By 2006, it was evident that Nashville would not attract a Sprint Cup series race, which resulted in nearly $20 million of asset impairments between 2006 and 2008.

In addition to the multitude of goodwill writedowns and asset impairments which occurred over the decade, it was believed that the Gateway, Memphis, and Nashville tracks collectively operated at a $5-$6 million annual loss and had never been profitable. An exact figure has never been available given the Company had never publicly provided any track level operating data or classified the Midwest assets as a separate operating unit.

Chairman Tippie’s business philosophy on cutting losses was highlighted in a 1999 interview from the Tippie School of Management at the University of Iowa.

“Being detail-oriented has always been important to me. I believe in getting all the facts, looking at different points of view, from different angles. It makes me a 24-hour “sleep on it” type of a decision-maker. I think it out, then go forward. If it doesn’t work, fine. I’m not one to stay with it if it doesn’t work– I cut my losses and try something else. I don’t let decisions keep me awake at night.”

“I’m probably at my best when things are toughest. When things get tough, I feel the need to organize and straighten things out. I’m strong on planning wherever I’m going. I’m also known as an ‘attack dog.’ I’m for attacking a problem, not running from it.”3

Declining Fundamentals

NASCAR experienced tremendous growth in popularity over a 15 year period, peaking at an estimated 75 million NASCAR fans in 2005. In the 2006 racing season, however, NASCAR began to experience declines in both television ratings and race attendance. Television ratings declined in 32 of 36 races, with declines of more than 10% for 16 of those races. In addition, NASCAR reports estimated that attendance decreased at a third of Sprint Cup races. At that time, it was estimated that fewer than half of the Sprint Cup races were sold out.45

The macro-economic fallout arising from the bursting of the United States’ housing bubble in 2007 continued to plague the consumer discretionary sector well into 2009. As a result, ticket demand for race events, corporate spending and sponsorship budgets, concession sales and other revenue streams generally remained soft across the motorsports industry, and Dover was no exception. Revenue and operating profit declines, which began in Fiscal 2006, had yet to reverse course. While the broad economic malaise affected Dover’s competitors as well, the Company’s lack of scale, its unprofitable tracks, and its reliance on a single facility (Dover) for its operating profit left the Company more vulnerable to undesirable economic conditions and underperformance. The reliance on a single track for its profits also subjected the Company to variability in results due to potential adverse weather conditions on its two Sprint Cup weekends per year.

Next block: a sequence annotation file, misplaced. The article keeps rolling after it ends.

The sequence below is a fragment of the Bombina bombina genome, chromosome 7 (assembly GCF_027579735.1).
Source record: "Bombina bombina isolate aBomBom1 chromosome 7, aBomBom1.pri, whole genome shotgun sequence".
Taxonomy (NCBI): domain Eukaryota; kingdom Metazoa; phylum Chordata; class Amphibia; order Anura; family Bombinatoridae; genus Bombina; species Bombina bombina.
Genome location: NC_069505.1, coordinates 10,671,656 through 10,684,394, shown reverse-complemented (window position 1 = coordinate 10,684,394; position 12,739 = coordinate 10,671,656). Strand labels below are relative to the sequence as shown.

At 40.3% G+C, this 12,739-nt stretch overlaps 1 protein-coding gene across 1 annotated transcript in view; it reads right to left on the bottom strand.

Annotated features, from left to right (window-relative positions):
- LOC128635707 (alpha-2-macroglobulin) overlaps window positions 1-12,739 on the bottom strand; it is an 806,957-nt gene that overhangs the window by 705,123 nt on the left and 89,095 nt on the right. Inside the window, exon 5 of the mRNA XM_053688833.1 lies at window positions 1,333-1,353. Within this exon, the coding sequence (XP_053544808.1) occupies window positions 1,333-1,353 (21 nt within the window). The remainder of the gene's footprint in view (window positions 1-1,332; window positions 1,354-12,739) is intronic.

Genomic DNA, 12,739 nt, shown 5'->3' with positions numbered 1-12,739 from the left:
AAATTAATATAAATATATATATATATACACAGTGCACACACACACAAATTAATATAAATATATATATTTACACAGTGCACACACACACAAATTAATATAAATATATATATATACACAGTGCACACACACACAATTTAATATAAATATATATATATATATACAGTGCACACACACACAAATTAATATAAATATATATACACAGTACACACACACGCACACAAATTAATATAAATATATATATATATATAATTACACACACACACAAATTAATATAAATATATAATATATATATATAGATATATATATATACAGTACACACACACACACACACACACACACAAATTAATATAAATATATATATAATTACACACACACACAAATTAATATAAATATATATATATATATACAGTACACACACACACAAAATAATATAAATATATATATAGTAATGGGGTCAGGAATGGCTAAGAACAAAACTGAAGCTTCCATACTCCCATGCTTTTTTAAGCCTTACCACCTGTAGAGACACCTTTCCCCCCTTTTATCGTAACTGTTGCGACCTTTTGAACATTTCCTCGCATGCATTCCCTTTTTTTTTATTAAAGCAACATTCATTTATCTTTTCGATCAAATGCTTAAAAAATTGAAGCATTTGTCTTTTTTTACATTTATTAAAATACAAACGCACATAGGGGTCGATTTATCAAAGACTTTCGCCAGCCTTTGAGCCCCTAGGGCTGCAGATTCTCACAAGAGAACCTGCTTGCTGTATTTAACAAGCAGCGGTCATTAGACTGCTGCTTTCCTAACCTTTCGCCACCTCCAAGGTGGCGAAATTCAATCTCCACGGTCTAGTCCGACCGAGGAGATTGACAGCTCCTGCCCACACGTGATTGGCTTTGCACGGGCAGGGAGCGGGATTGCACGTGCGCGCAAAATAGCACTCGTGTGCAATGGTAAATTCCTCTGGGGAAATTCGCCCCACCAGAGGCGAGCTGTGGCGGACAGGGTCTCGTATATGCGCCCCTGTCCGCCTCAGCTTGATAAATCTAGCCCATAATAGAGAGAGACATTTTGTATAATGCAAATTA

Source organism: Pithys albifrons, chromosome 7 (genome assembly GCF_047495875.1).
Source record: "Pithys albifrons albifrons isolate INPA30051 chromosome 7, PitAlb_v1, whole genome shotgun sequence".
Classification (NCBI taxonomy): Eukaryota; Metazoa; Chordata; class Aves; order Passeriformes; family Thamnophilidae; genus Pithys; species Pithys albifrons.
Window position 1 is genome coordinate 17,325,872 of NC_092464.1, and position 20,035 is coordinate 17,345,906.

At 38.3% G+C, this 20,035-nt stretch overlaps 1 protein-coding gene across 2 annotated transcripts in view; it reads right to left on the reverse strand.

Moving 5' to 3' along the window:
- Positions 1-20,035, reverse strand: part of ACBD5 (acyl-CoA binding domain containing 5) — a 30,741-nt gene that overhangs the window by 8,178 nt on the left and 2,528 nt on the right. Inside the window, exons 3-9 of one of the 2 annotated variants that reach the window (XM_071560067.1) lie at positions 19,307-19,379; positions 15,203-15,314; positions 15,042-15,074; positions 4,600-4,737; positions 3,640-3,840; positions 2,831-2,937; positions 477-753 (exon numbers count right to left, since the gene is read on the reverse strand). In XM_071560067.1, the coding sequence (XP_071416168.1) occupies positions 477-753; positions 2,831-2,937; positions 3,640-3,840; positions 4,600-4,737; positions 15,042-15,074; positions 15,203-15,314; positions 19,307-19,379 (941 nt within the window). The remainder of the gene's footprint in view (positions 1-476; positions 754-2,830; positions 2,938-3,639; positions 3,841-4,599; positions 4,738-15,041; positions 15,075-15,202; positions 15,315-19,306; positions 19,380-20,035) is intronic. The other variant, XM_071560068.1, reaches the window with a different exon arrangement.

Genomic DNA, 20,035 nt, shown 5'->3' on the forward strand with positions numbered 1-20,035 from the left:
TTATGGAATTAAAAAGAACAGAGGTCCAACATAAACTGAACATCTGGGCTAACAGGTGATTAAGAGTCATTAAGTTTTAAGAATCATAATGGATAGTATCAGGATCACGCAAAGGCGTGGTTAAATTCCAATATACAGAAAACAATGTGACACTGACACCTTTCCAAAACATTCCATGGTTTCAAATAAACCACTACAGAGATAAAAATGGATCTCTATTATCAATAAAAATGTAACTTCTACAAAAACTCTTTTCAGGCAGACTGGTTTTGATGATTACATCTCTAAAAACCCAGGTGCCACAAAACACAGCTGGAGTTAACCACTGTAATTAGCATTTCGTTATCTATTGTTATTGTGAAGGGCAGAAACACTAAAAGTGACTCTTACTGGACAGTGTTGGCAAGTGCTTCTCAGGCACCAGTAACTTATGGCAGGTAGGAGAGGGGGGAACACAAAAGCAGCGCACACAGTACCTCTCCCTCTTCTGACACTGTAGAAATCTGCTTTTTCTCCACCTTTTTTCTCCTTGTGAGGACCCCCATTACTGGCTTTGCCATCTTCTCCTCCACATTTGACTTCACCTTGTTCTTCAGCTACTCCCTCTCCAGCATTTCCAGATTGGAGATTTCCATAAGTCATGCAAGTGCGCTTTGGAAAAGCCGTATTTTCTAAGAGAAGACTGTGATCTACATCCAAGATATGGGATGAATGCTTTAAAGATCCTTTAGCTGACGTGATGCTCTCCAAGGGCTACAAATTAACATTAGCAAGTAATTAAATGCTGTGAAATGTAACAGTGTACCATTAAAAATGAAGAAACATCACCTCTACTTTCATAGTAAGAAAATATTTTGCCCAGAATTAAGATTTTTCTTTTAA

Ticket sales presented a unique barometer for changing market conditions in the motorsports industry. Attendance at Dover International Speedway, never again sold out its 140,000 seated capacity, yet management continued to resist cutting ticket prices in 2009, opting instead to focus on package deals combining race admission, food and lodging.6 With 53% of NASCAR fans earning less than $50,000 annually, and 32% earning less than $30,000, many operators began to pay attention to what was becoming an increasingly elastic demand base.7 Competing racetracks aggressively cut prices in an attempt to revive volumes, with noteworthy examples such as Daytona International Speedway cutting grandstand prices to $40, the lowest level since 1996.8